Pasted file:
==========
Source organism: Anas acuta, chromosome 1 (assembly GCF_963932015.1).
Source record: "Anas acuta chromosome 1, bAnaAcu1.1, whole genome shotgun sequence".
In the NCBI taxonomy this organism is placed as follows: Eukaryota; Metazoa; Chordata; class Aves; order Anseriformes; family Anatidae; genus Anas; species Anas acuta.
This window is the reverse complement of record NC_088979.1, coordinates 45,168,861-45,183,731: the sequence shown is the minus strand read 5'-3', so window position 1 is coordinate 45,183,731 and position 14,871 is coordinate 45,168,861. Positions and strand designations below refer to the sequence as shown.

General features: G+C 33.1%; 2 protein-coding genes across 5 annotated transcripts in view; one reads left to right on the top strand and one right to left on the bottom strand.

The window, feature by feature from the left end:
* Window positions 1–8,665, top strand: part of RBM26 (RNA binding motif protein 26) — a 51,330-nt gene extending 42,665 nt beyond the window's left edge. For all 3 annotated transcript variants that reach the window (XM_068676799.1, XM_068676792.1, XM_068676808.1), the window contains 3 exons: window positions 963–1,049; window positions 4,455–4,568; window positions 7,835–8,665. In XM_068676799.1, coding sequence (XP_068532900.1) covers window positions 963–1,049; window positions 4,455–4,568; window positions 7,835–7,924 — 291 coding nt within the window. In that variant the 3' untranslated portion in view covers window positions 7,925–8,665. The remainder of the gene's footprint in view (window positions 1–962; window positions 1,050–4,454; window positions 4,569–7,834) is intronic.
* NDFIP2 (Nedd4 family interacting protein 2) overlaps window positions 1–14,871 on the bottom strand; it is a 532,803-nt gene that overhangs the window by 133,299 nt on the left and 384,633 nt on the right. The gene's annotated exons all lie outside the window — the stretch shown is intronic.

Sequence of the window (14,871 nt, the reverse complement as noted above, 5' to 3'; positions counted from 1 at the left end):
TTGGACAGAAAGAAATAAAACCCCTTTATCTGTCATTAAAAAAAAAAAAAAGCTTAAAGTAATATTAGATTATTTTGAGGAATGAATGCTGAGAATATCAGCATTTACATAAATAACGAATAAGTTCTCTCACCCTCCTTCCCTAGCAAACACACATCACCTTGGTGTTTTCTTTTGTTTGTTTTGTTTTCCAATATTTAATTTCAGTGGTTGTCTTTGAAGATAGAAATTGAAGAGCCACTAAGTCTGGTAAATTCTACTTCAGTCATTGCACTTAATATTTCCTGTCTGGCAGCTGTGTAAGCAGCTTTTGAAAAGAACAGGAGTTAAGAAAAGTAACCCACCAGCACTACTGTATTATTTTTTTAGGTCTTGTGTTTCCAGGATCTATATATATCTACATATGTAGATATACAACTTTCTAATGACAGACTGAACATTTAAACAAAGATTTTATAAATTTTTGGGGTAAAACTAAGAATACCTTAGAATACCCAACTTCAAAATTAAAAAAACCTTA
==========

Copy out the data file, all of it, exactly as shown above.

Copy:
Source organism: Anas acuta, chromosome 1 (assembly GCF_963932015.1).
Source record: "Anas acuta chromosome 1, bAnaAcu1.1, whole genome shotgun sequence".
In the NCBI taxonomy this organism is placed as follows: Eukaryota; Metazoa; Chordata; class Aves; order Anseriformes; family Anatidae; genus Anas; species Anas acuta.
This window is the reverse complement of record NC_088979.1, coordinates 45,168,861-45,183,731: the sequence shown is the minus strand read 5'-3', so window position 1 is coordinate 45,183,731 and position 14,871 is coordinate 45,168,861. Positions and strand designations below refer to the sequence as shown.

General features: G+C 33.1%; 2 protein-coding genes across 5 annotated transcripts in view; one reads left to right on the top strand and one right to left on the bottom strand.

The window, feature by feature from the left end:
* Window positions 1–8,665, top strand: part of RBM26 (RNA binding motif protein 26) — a 51,330-nt gene extending 42,665 nt beyond the window's left edge. For all 3 annotated transcript variants that reach the window (XM_068676799.1, XM_068676792.1, XM_068676808.1), the window contains 3 exons: window positions 963–1,049; window positions 4,455–4,568; window positions 7,835–8,665. In XM_068676799.1, coding sequence (XP_068532900.1) covers window positions 963–1,049; window positions 4,455–4,568; window positions 7,835–7,924 — 291 coding nt within the window. In that variant the 3' untranslated portion in view covers window positions 7,925–8,665. The remainder of the gene's footprint in view (window positions 1–962; window positions 1,050–4,454; window positions 4,569–7,834) is intronic.
* NDFIP2 (Nedd4 family interacting protein 2) overlaps window positions 1–14,871 on the bottom strand; it is a 532,803-nt gene that overhangs the window by 133,299 nt on the left and 384,633 nt on the right. The gene's annotated exons all lie outside the window — the stretch shown is intronic.

Sequence of the window (14,871 nt, the reverse complement as noted above, 5' to 3'; positions counted from 1 at the left end):
TTGGACAGAAAGAAATAAAACCCCTTTATCTGTCATTAAAAAAAAAAAAAAGCTTAAAGTAATATTAGATTATTTTGAGGAATGAATGCTGAGAATATCAGCATTTACATAAATAACGAATAAGTTCTCTCACCCTCCTTCCCTAGCAAACACACATCACCTTGGTGTTTTCTTTTGTTTGTTTTGTTTTCCAATATTTAATTTCAGTGGTTGTCTTTGAAGATAGAAATTGAAGAGCCACTAAGTCTGGTAAATTCTACTTCAGTCATTGCACTTAATATTTCCTGTCTGGCAGCTGTGTAAGCAGCTTTTGAAAAGAACAGGAGTTAAGAAAAGTAACCCACCAGCACTACTGTATTATTTTTTTAGGTCTTGTGTTTCCAGGATCTATATATATCTACATATGTAGATATACAACTTTCTAATGACAGACTGAACATTTAAACAAAGATTTTATAAATTTTTGGGGTAAAACTAAGAATACCTTAGAATACCCAACTTCAAAATTAAAAAAACCTTA